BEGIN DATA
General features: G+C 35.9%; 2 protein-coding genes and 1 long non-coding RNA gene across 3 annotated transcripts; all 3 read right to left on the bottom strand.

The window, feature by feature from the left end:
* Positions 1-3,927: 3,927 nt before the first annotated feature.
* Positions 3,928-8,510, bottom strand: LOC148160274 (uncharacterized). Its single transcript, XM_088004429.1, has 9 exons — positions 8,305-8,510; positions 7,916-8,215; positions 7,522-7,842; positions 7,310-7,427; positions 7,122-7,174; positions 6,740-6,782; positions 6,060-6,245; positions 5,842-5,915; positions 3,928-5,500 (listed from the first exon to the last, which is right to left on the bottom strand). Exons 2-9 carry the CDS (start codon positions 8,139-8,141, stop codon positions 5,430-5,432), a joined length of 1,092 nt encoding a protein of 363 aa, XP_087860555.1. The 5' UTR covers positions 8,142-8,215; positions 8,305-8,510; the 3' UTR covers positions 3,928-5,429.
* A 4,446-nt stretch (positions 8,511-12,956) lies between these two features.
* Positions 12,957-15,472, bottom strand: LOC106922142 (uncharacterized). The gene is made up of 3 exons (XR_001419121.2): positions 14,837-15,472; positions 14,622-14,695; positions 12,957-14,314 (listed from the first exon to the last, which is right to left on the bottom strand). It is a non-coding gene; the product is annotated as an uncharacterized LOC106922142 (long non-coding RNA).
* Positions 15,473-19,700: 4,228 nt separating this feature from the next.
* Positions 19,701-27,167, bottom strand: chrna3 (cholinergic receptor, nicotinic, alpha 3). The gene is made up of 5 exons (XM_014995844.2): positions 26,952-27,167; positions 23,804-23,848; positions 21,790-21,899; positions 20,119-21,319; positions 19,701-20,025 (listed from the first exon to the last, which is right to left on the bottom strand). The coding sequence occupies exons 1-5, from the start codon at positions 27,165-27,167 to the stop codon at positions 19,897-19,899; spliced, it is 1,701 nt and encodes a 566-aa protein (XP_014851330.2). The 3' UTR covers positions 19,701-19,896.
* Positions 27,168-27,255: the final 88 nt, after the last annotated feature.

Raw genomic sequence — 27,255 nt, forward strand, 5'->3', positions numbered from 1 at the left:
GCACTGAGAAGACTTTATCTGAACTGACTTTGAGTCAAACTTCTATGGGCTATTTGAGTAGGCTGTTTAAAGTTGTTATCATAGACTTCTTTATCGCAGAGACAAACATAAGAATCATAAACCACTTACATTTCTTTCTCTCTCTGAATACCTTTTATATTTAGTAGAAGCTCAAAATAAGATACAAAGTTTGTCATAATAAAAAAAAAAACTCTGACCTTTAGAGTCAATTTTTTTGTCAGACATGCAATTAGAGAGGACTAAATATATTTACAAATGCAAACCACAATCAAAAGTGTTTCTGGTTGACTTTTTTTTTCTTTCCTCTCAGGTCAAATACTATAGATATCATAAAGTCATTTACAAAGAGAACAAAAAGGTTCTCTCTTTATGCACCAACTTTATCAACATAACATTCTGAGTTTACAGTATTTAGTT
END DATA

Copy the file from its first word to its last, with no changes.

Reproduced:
General features: G+C 35.9%; 2 protein-coding genes and 1 long non-coding RNA gene across 3 annotated transcripts; all 3 read right to left on the bottom strand.

The window, feature by feature from the left end:
* Positions 1-3,927: 3,927 nt before the first annotated feature.
* Positions 3,928-8,510, bottom strand: LOC148160274 (uncharacterized). Its single transcript, XM_088004429.1, has 9 exons — positions 8,305-8,510; positions 7,916-8,215; positions 7,522-7,842; positions 7,310-7,427; positions 7,122-7,174; positions 6,740-6,782; positions 6,060-6,245; positions 5,842-5,915; positions 3,928-5,500 (listed from the first exon to the last, which is right to left on the bottom strand). Exons 2-9 carry the CDS (start codon positions 8,139-8,141, stop codon positions 5,430-5,432), a joined length of 1,092 nt encoding a protein of 363 aa, XP_087860555.1. The 5' UTR covers positions 8,142-8,215; positions 8,305-8,510; the 3' UTR covers positions 3,928-5,429.
* A 4,446-nt stretch (positions 8,511-12,956) lies between these two features.
* Positions 12,957-15,472, bottom strand: LOC106922142 (uncharacterized). The gene is made up of 3 exons (XR_001419121.2): positions 14,837-15,472; positions 14,622-14,695; positions 12,957-14,314 (listed from the first exon to the last, which is right to left on the bottom strand). It is a non-coding gene; the product is annotated as an uncharacterized LOC106922142 (long non-coding RNA).
* Positions 15,473-19,700: 4,228 nt separating this feature from the next.
* Positions 19,701-27,167, bottom strand: chrna3 (cholinergic receptor, nicotinic, alpha 3). The gene is made up of 5 exons (XM_014995844.2): positions 26,952-27,167; positions 23,804-23,848; positions 21,790-21,899; positions 20,119-21,319; positions 19,701-20,025 (listed from the first exon to the last, which is right to left on the bottom strand). The coding sequence occupies exons 1-5, from the start codon at positions 27,165-27,167 to the stop codon at positions 19,897-19,899; spliced, it is 1,701 nt and encodes a 566-aa protein (XP_014851330.2). The 3' UTR covers positions 19,701-19,896.
* Positions 27,168-27,255: the final 88 nt, after the last annotated feature.

Raw genomic sequence — 27,255 nt, forward strand, 5'->3', positions numbered from 1 at the left:
GCACTGAGAAGACTTTATCTGAACTGACTTTGAGTCAAACTTCTATGGGCTATTTGAGTAGGCTGTTTAAAGTTGTTATCATAGACTTCTTTATCGCAGAGACAAACATAAGAATCATAAACCACTTACATTTCTTTCTCTCTCTGAATACCTTTTATATTTAGTAGAAGCTCAAAATAAGATACAAAGTTTGTCATAATAAAAAAAAAAACTCTGACCTTTAGAGTCAATTTTTTTGTCAGACATGCAATTAGAGAGGACTAAATATATTTACAAATGCAAACCACAATCAAAAGTGTTTCTGGTTGACTTTTTTTTTCTTTCCTCTCAGGTCAAATACTATAGATATCATAAAGTCATTTACAAAGAGAACAAAAAGGTTCTCTCTTTATGCACCAACTTTATCAACATAACATTCTGAGTTTACAGTATTTAGTT